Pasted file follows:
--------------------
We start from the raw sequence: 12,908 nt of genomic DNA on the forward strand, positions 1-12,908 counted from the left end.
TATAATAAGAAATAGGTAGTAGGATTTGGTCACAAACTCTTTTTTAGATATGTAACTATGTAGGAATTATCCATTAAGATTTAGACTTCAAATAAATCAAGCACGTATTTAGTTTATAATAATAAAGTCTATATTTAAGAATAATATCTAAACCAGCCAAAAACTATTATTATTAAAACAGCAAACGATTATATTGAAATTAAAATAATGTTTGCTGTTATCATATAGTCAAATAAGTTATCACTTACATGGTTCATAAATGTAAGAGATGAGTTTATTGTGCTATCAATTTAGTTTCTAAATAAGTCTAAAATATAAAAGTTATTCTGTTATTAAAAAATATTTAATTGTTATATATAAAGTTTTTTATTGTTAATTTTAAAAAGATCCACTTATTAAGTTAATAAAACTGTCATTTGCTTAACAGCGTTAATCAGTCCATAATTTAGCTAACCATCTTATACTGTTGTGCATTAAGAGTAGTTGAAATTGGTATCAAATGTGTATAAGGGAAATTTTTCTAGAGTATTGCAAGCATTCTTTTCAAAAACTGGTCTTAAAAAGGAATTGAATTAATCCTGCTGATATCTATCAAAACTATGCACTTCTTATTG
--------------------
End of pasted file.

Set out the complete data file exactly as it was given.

We start from the raw sequence: 12,908 nt of genomic DNA on the forward strand, positions 1-12,908 counted from the left end.
TATAATAAGAAATAGGTAGTAGGATTTGGTCACAAACTCTTTTTTAGATATGTAACTATGTAGGAATTATCCATTAAGATTTAGACTTCAAATAAATCAAGCACGTATTTAGTTTATAATAATAAAGTCTATATTTAAGAATAATATCTAAACCAGCCAAAAACTATTATTATTAAAACAGCAAACGATTATATTGAAATTAAAATAATGTTTGCTGTTATCATATAGTCAAATAAGTTATCACTTACATGGTTCATAAATGTAAGAGATGAGTTTATTGTGCTATCAATTTAGTTTCTAAATAAGTCTAAAATATAAAAGTTATTCTGTTATTAAAAAATATTTAATTGTTATATATAAAGTTTTTTATTGTTAATTTTAAAAAGATCCACTTATTAAGTTAATAAAACTGTCATTTGCTTAACAGCGTTAATCAGTCCATAATTTAGCTAACCATCTTATACTGTTGTGCATTAAGAGTAGTTGAAATTGGTATCAAATGTGTATAAGGGAAATTTTTCTAGAGTATTGCAAGCATTCTTTTCAAAAACTGGTCTTAAAAAGGAATTGAATTAATCCTGCTGATATCTATCAAAACTATGCACTTCTTATTG